U.S. sales of distressed homes totaled 7.8% of all homes sold in June of 2016, according to data published Thursday by CoreLogic. The total represents a 2.2 percentage point drop compared with June of 2015 and a decrease of 0.8 percentage points compared with May of 2016. Maryland posted the most distressed sales of any state, 19.4%.
A distressed sale is a transaction involving a real estate-owned (REO) property or a short sale. In June REO sales accounted for 4.9%, and short sales accounted for 2.9% of all sales in the month. At the peak of distressed sales in January 2009, 32.4% of all sales were distressed, including REO sales totaling 27.9% of all sales.
The CoreLogic report noted:
While distressed sales play an important role in clearing the housing market of foreclosed properties, they sell at a discount to non-distressed sales, and when the share of distressed sales is high, they can pull down the prices of non-distressed sales. There will always be some level of distress in the housing market, and by comparison, the pre-crisis share of distressed sales was traditionally about 2 percent. If the current year-over-year decrease in the distressed sales share continues, it would reach that “normal” 2-percent mark in mid-2019.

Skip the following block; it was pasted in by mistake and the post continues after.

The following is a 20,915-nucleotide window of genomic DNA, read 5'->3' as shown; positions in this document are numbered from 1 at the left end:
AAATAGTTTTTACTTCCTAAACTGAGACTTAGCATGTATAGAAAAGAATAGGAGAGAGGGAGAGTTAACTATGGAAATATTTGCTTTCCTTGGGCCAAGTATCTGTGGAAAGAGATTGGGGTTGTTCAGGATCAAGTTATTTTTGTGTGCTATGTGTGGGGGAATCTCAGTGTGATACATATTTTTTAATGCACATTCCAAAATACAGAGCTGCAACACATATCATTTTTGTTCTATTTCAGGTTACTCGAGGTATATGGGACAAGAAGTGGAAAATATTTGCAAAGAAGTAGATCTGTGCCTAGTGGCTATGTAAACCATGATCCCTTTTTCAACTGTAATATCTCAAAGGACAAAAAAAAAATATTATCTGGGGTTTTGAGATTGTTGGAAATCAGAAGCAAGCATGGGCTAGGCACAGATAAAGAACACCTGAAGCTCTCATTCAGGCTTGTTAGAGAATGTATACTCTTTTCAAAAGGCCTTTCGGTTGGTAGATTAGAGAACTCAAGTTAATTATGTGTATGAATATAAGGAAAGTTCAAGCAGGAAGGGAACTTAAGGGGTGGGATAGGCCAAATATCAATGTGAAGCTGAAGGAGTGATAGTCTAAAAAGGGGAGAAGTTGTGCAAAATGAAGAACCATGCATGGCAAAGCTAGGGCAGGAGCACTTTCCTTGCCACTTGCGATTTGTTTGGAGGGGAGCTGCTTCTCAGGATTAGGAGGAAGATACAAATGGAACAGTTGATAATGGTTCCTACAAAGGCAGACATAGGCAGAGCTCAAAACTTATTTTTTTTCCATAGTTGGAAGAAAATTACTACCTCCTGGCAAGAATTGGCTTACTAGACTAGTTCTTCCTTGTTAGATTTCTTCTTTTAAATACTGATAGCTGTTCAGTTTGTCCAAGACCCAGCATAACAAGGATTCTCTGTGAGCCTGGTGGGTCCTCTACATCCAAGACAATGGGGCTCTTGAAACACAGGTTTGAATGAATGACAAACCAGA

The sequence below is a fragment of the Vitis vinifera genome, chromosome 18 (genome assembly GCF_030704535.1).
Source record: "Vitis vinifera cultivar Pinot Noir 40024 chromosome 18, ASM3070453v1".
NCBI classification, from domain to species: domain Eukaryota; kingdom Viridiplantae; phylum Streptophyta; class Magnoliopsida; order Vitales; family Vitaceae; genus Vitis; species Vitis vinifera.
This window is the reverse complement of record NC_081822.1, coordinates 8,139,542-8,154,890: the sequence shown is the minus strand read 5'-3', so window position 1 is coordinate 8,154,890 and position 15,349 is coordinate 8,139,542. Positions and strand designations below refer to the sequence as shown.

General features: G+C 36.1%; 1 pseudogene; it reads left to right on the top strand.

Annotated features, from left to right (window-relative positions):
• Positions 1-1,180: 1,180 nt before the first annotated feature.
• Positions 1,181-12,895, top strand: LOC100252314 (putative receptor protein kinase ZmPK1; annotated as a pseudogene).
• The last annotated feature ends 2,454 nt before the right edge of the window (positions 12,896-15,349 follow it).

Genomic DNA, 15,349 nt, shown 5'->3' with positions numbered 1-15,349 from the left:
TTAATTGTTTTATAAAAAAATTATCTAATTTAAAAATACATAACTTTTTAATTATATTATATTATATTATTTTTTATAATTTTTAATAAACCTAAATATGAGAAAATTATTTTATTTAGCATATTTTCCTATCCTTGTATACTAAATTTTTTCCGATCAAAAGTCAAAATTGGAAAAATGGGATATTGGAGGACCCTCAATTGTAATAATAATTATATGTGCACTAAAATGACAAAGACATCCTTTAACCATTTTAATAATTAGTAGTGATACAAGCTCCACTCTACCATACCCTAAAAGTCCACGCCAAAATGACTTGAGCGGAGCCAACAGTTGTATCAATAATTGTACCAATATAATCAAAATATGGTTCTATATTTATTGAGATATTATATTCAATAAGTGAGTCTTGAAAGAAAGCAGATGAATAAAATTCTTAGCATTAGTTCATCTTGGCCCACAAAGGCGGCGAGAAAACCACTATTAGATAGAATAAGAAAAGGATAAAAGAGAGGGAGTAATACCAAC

The five states with the largest percentage of distressed sales were Maryland (19.4%), Connecticut (18.4%), Michigan (17.6%), Illinois (15.8%) and New Jersey (15.3%). North Dakota posted the smallest share of distressed home sales at just 2.5%. Florida had a 5.8-point drop in its distressed sales share from a year earlier, the largest decline of any state, and California had the largest improvement of any state from its peak distressed sales share, falling 60.6 percentage points from its January 2009 peak of 67.5. Only North Dakota and Washington, D.C., remain close to pre-crisis levels of distressed sales.
Among the 25 largest metropolitan areas, these five posted the largest percentage of distressed sales:
- Baltimore-Columbia-Towson, Maryland (19.1%)
- Chicago-Naperville-Arlington Heights, Illinois (17.7%)
- Tampa-St. Petersburg-Clearwater, Florida (16.6%)
- Orlando-Kissimmee-Sanford, Florida (15.4%)
- St. Louis, Missouri (13.2%)
Orlando-Kissimmee-Sanford had the largest year-over-year drop in its distressed share, falling by 8.6 points from 24 in June 2015 to 15.4 in June 2016. Riverside-San Bernardino-Ontario, California, had the largest overall improvement in its distressed sales share from its peak value, dropping from 76.5% in February 2009 to 9.4% in June 2016. The smallest percentage of distressed sales, 2.4%, occurred in the Denver-Aurora-Lakewood, Colorado, metro area.